The affluence and comprehension of our language is very illustriously displayed in cur poetical translations of Ancient Writers: a work which the French seem to relinquish in despair, and which we were long unable to perform with dexterity. Ben Johnson thought it necessary to copy Horace almost word by word; Feltham, his contemporary and adversary, considers it as indispensably requisite in a translation to give line for line. It is said that Sandys, whom Dryden calls the best versifier of the last age, has struggled hard to comprise every book of the English Metamorphoses in the same number of verses with the original. Holyday had nothing in view but to shew that he understood his author, with so little regard to the grandeur of his diction, or the volubility of his numbers, that his metres can hardly be called verses; they cannot be read without reluctance, nor will the labour alwaysbe rewarded by understanding them. Cowley saw that such copyers were a servile race; he asserted his liberty, and spread his wings so boldly that he left his authors. It was reserved for Dryden to fix the limits of poetical liberty, and give us just rules and examples of translation.

When languages are formed upon different principles, it is impossible that the same modes of expression should always be elegant in both. While they run on together, the closest translation may be considered as the best; but when they divaricate, each must take its natural course. Where correspondence cannot be obtained, it is necessary to be content with something equivalent. "Translation therefore," says Dryden, "is not so loose as pa"raphrase, nor so close as metaphrase."

All polished languages have different styles; the concise, the diffuse, the lofty, and the humble. In the proper choice of style consist the resemblance which Dryden principally exacts from the translator. He is to exhibit his author's thoughts in such a dress of diction as the author would have given them had his language been English: rugged magnificence is not to be softened; hyperbolical ostentation is not to be repressed; nor sententious affectation to have its points blunted. Atranslator is to be like his author; it is not his business to excel him.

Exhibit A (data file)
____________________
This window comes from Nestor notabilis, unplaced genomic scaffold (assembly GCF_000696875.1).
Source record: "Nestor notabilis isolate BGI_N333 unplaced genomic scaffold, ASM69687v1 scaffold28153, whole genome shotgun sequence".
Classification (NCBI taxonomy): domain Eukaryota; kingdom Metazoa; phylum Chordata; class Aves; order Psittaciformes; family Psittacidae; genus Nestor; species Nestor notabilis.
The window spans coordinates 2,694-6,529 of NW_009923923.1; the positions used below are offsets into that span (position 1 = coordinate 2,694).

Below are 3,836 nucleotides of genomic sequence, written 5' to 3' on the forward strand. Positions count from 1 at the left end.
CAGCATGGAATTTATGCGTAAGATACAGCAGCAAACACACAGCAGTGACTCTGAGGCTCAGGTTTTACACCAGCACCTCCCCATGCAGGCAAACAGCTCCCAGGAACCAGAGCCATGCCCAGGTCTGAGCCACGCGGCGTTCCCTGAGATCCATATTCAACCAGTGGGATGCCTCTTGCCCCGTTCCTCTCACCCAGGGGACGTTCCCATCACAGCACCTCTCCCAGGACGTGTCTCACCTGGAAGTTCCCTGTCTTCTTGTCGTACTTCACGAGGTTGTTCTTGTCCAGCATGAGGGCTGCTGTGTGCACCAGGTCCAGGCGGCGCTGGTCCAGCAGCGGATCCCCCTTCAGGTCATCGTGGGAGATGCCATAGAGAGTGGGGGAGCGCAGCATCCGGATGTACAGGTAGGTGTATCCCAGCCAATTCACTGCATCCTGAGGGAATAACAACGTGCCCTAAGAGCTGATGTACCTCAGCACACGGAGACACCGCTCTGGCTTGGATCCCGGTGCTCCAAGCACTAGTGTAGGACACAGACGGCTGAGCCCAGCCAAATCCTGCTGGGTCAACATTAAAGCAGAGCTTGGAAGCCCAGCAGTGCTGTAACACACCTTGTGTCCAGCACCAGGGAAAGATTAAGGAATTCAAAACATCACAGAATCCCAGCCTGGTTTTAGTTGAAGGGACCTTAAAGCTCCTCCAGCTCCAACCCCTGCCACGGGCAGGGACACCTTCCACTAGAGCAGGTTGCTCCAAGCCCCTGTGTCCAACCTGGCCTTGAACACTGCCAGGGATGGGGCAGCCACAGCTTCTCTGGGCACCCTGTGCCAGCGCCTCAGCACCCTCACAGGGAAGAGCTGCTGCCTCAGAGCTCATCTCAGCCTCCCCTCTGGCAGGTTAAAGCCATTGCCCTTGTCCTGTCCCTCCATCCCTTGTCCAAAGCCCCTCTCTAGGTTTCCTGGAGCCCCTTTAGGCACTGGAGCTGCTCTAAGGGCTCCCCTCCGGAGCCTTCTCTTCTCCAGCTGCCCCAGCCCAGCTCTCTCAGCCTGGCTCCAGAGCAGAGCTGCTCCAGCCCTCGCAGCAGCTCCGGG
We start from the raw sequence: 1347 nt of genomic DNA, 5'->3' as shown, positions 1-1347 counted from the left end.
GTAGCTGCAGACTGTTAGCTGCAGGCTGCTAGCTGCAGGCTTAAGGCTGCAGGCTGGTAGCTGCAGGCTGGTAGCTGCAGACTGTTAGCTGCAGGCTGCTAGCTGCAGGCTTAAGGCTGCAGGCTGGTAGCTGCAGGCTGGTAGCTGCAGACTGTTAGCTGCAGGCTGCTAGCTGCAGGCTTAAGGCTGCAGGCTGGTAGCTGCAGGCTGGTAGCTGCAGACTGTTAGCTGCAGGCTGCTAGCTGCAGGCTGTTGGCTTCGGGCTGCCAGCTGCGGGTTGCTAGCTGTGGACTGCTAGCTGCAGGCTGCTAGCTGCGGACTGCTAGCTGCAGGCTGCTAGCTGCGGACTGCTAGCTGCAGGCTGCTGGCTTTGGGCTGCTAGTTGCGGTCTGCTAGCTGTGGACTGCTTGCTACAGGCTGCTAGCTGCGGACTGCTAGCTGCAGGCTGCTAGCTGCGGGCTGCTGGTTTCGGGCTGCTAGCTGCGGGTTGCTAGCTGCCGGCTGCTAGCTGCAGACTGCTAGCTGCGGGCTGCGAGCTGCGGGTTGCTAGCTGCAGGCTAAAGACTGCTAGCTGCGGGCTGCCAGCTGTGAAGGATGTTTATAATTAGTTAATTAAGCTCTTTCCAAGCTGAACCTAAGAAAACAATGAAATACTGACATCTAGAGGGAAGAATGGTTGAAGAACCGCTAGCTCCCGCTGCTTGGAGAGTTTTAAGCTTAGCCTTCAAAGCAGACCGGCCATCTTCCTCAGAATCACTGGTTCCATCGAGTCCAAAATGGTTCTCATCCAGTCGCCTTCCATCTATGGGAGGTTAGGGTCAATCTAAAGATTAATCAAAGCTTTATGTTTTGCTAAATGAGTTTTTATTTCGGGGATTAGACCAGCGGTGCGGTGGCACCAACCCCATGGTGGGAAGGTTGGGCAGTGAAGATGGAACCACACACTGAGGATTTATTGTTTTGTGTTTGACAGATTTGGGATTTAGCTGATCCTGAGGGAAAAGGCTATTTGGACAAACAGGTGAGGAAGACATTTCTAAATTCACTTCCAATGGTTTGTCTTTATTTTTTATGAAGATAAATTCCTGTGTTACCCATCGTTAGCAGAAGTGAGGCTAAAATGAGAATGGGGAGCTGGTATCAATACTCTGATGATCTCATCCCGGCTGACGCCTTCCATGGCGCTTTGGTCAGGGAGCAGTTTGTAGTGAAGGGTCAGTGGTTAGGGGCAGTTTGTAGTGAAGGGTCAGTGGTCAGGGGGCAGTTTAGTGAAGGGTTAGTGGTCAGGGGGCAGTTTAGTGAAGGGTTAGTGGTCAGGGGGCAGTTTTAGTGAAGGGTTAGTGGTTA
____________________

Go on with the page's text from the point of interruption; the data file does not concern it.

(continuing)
The reasonableness of these rules secms sufficient for their vindication ; and the effects produced by observing them were so happy, that I know not whether they were ever opposed but by Sir Edward Sherburne, a man whose learning was greater than his powers of poetry; and who, being better qualified to give the meaning than the spirit of Seneca, has introduced his version of three tragedies by a defence of close translation. The authority of Horace, which the new translators cited in defence of their practice, he has, by a judicious explanation, taken fairly from them; but reason wants not Horace to support it.

It seldom happens that all the necessary causes concur to any great effect; will is wanting to power, or power to will, or both are impeded by external obstructions. The exigences in which Dryden was condemned to pass his life, are reasonably supposed to have blasted his genius, to have driven out his works in a state of immaturity, and to have intercepted the full-blown elegance which longer growth would have supplied.

Poverty, like other rigid powers, is sometimes too hastily accused. If the excellence of Dryden's Works was lessened by his indigence, their number was increased; and I know not how it will be proved, that if he had written less he would have written better; or that indeed he would have undergone the toil of an author, if he had not been solicited by something more pressing than the love of praise.

But, as is said by his Sebastian,

What had been, is unknown; what is, appears.

We know that Dryden's several productions were so many successive expedi ents for his support; his plays were therefore often borrowed; and his poems were almost all occasional.

In an occasional performance no height of excellence can be expected from any mind however fertile in itself, and however stored with acquisitions. He whose work is general and arbitrary, has the choice of his matter, and takes that which his inclination and his studies have best qualified him to display and decorate. He is at liberty to delay his publication, till he has satisfied his friends and himself; till he has reformed his first thoughts by subsequent examination; and polished away those faults which the precipitance of ardent composition is likely to leave behind it. Virgil is related to have poured out a great number of lines in the morning, and to have passed the day in reducing them to fewer.

The occasional poet is circumscribed by the narrowness of his subject. Whatever can happen to man has happened so often that little remains for fancy or invention. We have been all born; we have most of us been married; and so many have died before us, that our deaths can supply but few materials for a poet. In the fate of princes the publick has an interest; and what happens to them of good or evil, the poets have always considered as business for the Muse.